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Vasopressin excites interneurons to suppress hippocampal network activity across a broad span of brain maturity at birth

  1. Kai Kailaa,b,2
  1. aDepartment of Biosciences, University of Helsinki, 00014 Helsinki, Finland;
  2. bNeuroscience Center, University of Helsinki, 00014 Helsinki, Finland;
  3. cCNC Program, Stanford University, Stanford, CA 94305;
  4. dDepartment of Bioengineering, Stanford University, Stanford, CA 94305;
  5. eDepartment of Bioengineering, Howard Hughes Medical Institute, Stanford University, Stanford, CA 94305;
  6. fDepartment of Psychiatry, Howard Hughes Medical Institute, Stanford University, Stanford, CA 94305
  1. Contributed by Karl Deisseroth, November 2, 2017 (sent for review October 6, 2017; reviewed by Colin Brown and Enrico Cherubini)

Significance

The transition from placental to lung-based oxygen supply at mammalian birth involves an obligatory period of asphyxia, which is further aggravated by complications during delivery. This oxygen deprivation is a major threat to the fetal brain, and, under such conditions, hormonal and cardiovascular mechanisms are activated to enhance brain perfusion. Our work now demonstrates an intrinsic mechanism in the fetal brain whereby vasopressin activates hippocampal interneurons, leading to desynchronization and suppression of neuronal network activity in species (rat and guinea pig) that are born at widely different stages of brain maturation. Silencing of synchronous neuronal activity by vasopressin is expected to decrease neuronal energy demand and prevent maladaptive synaptic plasticity, thus acting as a pan-mammalian neuroprotective mechanism during birth.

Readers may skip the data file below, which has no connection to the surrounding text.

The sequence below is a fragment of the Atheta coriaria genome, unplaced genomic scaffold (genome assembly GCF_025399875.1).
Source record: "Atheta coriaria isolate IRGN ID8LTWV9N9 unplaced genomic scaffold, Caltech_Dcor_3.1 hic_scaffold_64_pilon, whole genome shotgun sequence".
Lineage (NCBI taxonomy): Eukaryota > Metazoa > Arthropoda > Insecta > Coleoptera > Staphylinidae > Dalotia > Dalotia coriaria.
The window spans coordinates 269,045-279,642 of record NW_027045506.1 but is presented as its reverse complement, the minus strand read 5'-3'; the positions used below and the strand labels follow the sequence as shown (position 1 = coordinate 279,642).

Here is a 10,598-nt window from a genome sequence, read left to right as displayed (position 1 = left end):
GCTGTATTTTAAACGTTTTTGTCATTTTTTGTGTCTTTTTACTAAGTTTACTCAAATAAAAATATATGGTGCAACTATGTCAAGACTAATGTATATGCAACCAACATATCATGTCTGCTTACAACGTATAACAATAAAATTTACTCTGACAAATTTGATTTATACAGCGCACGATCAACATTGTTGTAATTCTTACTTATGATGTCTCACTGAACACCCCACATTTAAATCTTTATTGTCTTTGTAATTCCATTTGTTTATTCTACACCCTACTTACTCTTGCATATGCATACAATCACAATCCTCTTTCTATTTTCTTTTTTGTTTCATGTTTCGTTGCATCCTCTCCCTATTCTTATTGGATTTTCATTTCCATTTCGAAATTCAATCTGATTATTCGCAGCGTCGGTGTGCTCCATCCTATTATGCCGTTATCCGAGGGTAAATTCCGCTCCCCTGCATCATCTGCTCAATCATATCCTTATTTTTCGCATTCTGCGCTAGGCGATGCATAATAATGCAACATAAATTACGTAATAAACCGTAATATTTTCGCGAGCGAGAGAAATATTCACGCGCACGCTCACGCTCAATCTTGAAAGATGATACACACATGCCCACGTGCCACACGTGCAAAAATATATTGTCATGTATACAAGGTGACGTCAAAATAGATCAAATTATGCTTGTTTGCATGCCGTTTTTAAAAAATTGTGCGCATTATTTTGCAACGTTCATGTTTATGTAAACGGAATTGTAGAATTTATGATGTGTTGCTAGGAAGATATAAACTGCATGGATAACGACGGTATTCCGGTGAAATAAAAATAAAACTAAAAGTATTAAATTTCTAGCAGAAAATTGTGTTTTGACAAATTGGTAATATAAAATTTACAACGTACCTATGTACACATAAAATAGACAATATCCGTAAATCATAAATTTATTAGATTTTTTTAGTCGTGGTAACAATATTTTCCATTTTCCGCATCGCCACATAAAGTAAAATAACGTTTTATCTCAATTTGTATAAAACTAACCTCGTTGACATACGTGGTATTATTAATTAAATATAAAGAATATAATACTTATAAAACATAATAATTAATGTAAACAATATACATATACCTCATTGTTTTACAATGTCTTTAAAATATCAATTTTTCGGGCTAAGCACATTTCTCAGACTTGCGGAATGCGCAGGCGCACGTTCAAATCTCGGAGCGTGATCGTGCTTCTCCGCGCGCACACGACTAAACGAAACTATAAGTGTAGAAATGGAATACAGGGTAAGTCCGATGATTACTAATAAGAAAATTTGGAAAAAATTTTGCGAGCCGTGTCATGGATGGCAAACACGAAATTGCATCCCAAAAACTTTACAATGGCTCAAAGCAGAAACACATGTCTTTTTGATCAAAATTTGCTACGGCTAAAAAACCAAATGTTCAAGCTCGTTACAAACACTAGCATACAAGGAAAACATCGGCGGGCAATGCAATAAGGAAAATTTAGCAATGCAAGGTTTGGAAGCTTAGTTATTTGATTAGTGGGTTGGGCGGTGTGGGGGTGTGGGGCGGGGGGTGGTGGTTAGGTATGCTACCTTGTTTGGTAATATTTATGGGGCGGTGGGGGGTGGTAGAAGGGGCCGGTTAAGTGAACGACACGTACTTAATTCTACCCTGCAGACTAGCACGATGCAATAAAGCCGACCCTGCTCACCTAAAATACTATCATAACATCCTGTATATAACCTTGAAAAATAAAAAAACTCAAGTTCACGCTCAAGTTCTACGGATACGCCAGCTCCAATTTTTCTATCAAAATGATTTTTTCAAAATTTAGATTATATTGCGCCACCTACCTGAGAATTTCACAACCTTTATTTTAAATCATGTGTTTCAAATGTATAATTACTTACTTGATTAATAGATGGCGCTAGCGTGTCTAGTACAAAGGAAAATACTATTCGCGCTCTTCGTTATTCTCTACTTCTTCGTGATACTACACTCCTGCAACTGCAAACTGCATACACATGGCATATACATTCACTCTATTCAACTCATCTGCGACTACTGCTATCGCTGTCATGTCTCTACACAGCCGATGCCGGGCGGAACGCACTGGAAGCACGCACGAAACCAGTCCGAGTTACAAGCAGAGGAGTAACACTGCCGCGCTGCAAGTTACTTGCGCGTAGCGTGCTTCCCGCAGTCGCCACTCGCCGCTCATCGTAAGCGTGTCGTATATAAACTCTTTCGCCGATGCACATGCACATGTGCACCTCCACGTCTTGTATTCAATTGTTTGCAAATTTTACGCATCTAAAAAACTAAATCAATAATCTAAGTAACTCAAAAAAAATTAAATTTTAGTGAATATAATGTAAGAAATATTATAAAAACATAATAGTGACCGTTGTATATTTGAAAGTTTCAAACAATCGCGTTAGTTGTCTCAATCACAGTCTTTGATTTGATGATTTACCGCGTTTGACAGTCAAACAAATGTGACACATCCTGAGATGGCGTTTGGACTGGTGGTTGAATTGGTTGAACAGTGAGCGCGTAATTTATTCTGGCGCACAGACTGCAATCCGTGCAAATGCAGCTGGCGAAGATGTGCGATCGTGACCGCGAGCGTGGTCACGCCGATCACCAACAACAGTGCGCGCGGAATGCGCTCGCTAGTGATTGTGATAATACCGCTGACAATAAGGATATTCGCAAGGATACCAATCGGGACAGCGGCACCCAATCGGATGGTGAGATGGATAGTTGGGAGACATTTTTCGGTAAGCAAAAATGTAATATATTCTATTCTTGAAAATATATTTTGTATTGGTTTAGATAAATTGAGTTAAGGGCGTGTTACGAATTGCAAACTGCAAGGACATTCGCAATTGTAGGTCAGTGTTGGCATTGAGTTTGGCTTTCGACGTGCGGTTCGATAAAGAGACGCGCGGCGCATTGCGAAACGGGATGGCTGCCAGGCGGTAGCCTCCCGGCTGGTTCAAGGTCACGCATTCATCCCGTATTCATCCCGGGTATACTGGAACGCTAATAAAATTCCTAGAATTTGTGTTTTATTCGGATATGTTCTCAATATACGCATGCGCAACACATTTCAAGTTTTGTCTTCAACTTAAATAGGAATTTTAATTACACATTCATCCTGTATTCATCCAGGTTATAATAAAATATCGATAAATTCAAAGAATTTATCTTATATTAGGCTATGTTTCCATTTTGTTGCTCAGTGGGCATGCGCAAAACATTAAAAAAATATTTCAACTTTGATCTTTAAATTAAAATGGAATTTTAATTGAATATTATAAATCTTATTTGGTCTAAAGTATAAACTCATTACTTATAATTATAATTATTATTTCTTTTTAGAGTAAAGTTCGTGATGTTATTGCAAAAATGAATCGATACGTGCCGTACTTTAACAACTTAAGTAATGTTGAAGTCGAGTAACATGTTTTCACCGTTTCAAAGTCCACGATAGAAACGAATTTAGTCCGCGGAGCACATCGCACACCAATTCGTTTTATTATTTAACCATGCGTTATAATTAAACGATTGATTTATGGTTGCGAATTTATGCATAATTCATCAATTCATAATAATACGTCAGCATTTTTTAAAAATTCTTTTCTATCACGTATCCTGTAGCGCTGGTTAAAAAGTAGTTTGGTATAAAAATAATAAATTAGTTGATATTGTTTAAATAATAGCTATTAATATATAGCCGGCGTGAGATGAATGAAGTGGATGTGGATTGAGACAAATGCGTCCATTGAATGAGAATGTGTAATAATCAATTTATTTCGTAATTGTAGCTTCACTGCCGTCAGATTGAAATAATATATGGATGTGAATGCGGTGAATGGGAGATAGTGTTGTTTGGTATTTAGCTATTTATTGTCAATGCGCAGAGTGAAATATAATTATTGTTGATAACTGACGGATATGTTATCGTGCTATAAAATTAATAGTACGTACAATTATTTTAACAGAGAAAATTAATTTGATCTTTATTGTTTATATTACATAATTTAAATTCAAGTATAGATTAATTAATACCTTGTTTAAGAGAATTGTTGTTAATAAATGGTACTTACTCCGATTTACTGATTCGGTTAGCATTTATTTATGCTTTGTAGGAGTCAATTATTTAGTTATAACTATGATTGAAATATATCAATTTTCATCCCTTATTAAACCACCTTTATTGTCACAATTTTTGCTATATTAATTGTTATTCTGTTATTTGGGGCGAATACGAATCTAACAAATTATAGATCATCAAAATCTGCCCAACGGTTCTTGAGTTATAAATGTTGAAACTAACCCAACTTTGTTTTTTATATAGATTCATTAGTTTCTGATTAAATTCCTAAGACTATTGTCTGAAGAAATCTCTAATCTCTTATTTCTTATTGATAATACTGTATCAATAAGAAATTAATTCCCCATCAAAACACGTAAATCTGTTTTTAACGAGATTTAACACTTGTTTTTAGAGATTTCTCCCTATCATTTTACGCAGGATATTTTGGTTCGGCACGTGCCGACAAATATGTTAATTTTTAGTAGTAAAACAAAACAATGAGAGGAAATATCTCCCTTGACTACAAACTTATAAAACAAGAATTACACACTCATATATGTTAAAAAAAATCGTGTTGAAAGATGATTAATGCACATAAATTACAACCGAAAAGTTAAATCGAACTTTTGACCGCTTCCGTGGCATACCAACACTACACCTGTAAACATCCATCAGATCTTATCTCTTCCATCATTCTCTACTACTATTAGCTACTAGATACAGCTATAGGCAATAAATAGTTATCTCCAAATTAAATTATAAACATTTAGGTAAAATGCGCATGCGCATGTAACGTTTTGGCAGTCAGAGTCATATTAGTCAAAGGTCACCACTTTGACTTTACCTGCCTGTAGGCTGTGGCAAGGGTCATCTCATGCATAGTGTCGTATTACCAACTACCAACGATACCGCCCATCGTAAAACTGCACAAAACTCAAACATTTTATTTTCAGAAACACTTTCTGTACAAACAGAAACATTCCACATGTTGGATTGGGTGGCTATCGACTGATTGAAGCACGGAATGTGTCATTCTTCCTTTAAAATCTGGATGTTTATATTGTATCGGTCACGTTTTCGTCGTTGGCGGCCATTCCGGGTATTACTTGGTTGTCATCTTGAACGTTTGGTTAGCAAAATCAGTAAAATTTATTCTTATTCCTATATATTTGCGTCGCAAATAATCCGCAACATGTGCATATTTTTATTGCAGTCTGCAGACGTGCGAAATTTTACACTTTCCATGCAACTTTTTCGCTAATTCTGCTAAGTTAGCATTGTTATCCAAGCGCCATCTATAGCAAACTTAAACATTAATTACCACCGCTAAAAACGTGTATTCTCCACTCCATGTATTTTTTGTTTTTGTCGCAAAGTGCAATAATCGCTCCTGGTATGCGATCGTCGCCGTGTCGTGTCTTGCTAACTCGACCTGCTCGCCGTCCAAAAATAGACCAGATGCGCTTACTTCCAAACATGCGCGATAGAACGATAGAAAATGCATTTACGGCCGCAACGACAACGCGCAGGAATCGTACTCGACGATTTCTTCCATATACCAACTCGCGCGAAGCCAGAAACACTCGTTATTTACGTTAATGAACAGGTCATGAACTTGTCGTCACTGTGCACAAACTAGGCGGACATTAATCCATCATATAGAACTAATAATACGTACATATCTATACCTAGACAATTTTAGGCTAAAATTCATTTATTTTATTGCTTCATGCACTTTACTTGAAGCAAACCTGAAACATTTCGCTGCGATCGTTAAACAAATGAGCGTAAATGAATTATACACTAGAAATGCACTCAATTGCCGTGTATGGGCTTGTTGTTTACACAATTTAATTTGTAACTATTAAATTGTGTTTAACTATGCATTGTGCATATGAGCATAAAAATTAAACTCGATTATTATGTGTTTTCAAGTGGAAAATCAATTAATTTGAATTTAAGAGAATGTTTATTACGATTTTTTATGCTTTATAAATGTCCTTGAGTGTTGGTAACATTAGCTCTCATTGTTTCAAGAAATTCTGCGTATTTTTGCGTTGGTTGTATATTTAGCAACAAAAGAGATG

Abstract

During birth in mammals, a pronounced surge of fetal peripheral stress hormones takes place to promote survival in the transition to the extrauterine environment. However, it is not known whether the hormonal signaling involves central pathways with direct protective effects on the perinatal brain. Here, we show that arginine vasopressin specifically activates interneurons to suppress spontaneous network events in the perinatal hippocampus. Experiments done on the altricial rat and precocial guinea pig neonate demonstrated that the effect of vasopressin is not dependent on the level of maturation (depolarizing vs. hyperpolarizing) of postsynaptic GABAA receptor actions. Thus, the fetal mammalian brain is equipped with an evolutionarily conserved mechanism well-suited to suppress energetically expensive correlated network events under conditions of reduced oxygen supply at birth.

Footnotes

  • ?1A.S. and P.S. contributed equally to this work.

  • ?2To whom correspondence may be addressed. Email: deissero{at}stanford.edu or kai.kaila{at}helsinki.fi.
  • Author contributions: A.S., P.S., J.V., K.D., and K.K. designed research; A.S., P.S., I.S., M.A.V., J.L., P.U., M.S., A.K.C., B.H., M.P., and E.R. performed research; A.K.C. and K.D. contributed new reagents/analytic tools; A.S., P.S., I.S., M.A.V., J.L., P.U., A.K.C., B.H., M.P., and E.R. analyzed data; and A.S., P.S., M.P., E.R., K.D., and K.K. wrote the paper.

  • Reviewers: C.B., University of Otago; and E.C., SISSA, Trieste, Italy.

  • The authors declare no conflict of interest.

  • This article contains supporting information online at www.danielhellerman.com/lookup/suppl/doi:10.1073/pnas.1717337114/-/DCSupplemental.

Online Impact

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